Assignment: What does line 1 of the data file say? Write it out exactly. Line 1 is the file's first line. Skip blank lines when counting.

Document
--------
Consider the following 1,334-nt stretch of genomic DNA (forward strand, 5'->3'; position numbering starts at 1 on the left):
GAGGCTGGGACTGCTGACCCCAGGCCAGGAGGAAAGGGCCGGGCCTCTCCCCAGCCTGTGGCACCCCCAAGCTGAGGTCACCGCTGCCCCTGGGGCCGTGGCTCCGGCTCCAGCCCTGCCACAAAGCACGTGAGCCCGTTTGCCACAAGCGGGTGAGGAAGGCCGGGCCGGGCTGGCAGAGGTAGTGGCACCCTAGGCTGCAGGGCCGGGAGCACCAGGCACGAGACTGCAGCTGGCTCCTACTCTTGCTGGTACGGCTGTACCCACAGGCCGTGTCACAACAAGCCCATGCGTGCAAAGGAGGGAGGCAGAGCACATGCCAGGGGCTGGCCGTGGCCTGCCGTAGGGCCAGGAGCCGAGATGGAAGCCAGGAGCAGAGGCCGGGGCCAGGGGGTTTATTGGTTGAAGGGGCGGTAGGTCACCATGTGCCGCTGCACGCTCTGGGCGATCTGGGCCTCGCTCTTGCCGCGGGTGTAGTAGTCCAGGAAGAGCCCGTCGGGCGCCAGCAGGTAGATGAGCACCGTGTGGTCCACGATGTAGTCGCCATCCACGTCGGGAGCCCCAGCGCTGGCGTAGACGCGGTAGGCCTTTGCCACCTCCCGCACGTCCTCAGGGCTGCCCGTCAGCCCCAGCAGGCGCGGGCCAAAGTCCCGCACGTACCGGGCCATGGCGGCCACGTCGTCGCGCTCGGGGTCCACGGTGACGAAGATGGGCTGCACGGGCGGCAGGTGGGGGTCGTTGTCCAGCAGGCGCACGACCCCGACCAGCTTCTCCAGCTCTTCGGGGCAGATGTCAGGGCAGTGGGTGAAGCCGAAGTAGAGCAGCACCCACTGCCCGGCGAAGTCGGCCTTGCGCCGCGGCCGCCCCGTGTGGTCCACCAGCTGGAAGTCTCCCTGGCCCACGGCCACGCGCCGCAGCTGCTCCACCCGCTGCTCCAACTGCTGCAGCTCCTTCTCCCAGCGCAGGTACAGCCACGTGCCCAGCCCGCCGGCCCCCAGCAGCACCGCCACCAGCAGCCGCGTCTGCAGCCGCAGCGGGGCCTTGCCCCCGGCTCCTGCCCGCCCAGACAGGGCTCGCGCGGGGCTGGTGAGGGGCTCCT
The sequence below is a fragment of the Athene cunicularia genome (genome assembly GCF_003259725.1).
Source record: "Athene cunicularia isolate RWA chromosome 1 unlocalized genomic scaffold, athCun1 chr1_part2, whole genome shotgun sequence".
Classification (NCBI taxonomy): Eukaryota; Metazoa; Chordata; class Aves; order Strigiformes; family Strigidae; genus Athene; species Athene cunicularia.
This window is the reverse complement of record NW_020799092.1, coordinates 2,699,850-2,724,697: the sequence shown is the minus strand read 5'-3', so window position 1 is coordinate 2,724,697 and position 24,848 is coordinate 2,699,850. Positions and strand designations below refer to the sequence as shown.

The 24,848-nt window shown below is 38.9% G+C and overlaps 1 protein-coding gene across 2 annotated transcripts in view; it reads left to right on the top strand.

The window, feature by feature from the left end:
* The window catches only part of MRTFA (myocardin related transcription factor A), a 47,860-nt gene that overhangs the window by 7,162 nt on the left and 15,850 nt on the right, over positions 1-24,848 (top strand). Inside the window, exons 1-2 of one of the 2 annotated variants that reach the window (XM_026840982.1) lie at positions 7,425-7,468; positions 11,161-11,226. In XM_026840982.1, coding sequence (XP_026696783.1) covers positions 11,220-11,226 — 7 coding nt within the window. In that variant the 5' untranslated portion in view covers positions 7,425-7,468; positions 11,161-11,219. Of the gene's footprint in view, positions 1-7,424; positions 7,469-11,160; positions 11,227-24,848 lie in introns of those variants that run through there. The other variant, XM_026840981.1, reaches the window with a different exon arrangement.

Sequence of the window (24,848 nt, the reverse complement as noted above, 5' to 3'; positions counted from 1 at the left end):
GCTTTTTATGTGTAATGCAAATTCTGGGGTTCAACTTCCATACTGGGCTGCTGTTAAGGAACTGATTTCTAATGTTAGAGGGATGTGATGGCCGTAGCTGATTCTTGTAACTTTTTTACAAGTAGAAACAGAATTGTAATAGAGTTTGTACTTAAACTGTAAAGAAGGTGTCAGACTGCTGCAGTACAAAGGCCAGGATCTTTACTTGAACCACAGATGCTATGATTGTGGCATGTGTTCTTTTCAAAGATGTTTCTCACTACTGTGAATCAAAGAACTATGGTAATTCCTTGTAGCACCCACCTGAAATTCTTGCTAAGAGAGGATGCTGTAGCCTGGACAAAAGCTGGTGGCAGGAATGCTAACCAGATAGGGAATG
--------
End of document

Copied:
Consider the following 1,334-nt stretch of genomic DNA (forward strand, 5'->3'; position numbering starts at 1 on the left):